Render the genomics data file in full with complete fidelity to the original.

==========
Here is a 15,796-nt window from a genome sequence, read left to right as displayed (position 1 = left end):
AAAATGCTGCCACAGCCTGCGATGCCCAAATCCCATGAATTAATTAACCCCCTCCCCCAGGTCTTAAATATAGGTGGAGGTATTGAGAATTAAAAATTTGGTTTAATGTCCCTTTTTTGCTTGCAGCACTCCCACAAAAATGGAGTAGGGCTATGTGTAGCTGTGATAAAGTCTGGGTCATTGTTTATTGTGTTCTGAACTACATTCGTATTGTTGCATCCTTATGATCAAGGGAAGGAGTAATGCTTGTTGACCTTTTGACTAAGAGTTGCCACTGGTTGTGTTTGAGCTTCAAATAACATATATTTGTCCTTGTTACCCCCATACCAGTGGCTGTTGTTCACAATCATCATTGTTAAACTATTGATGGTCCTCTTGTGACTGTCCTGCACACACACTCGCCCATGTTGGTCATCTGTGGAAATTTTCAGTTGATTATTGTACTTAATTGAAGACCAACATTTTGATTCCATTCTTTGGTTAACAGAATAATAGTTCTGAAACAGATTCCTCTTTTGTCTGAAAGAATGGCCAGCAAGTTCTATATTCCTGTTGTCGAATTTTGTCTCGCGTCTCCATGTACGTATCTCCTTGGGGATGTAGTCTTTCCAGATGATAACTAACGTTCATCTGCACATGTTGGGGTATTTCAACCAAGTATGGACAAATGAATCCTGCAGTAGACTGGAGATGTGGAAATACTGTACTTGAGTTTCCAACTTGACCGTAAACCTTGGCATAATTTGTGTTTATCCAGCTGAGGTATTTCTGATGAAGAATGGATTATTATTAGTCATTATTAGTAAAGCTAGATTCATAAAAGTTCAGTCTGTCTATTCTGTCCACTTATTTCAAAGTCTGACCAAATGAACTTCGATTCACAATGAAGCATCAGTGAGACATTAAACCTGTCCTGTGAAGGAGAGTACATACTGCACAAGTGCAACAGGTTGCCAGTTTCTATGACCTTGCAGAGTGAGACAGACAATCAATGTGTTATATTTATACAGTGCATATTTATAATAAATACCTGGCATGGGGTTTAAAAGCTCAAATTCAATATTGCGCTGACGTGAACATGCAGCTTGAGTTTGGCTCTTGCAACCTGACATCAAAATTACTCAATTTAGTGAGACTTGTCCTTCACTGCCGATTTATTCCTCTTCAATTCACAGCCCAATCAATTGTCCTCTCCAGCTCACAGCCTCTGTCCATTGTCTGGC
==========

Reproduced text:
Here is a 15,796-nt window from a genome sequence, read left to right as displayed (position 1 = left end):
AAAATGCTGCCACAGCCTGCGATGCCCAAATCCCATGAATTAATTAACCCCCTCCCCCAGGTCTTAAATATAGGTGGAGGTATTGAGAATTAAAAATTTGGTTTAATGTCCCTTTTTTGCTTGCAGCACTCCCACAAAAATGGAGTAGGGCTATGTGTAGCTGTGATAAAGTCTGGGTCATTGTTTATTGTGTTCTGAACTACATTCGTATTGTTGCATCCTTATGATCAAGGGAAGGAGTAATGCTTGTTGACCTTTTGACTAAGAGTTGCCACTGGTTGTGTTTGAGCTTCAAATAACATATATTTGTCCTTGTTACCCCCATACCAGTGGCTGTTGTTCACAATCATCATTGTTAAACTATTGATGGTCCTCTTGTGACTGTCCTGCACACACACTCGCCCATGTTGGTCATCTGTGGAAATTTTCAGTTGATTATTGTACTTAATTGAAGACCAACATTTTGATTCCATTCTTTGGTTAACAGAATAATAGTTCTGAAACAGATTCCTCTTTTGTCTGAAAGAATGGCCAGCAAGTTCTATATTCCTGTTGTCGAATTTTGTCTCGCGTCTCCATGTACGTATCTCCTTGGGGATGTAGTCTTTCCAGATGATAACTAACGTTCATCTGCACATGTTGGGGTATTTCAACCAAGTATGGACAAATGAATCCTGCAGTAGACTGGAGATGTGGAAATACTGTACTTGAGTTTCCAACTTGACCGTAAACCTTGGCATAATTTGTGTTTATCCAGCTGAGGTATTTCTGATGAAGAATGGATTATTATTAGTCATTATTAGTAAAGCTAGATTCATAAAAGTTCAGTCTGTCTATTCTGTCCACTTATTTCAAAGTCTGACCAAATGAACTTCGATTCACAATGAAGCATCAGTGAGACATTAAACCTGTCCTGTGAAGGAGAGTACATACTGCACAAGTGCAACAGGTTGCCAGTTTCTATGACCTTGCAGAGTGAGACAGACAATCAATGTGTTATATTTATACAGTGCATATTTATAATAAATACCTGGCATGGGGTTTAAAAGCTCAAATTCAATATTGCGCTGACGTGAACATGCAGCTTGAGTTTGGCTCTTGCAACCTGACATCAAAATTACTCAATTTAGTGAGACTTGTCCTTCACTGCCGATTTATTCCTCTTCAATTCACAGCCCAATCAATTGTCCTCTCCAGCTCACAGCCTCTGTCCATTGTCTGGC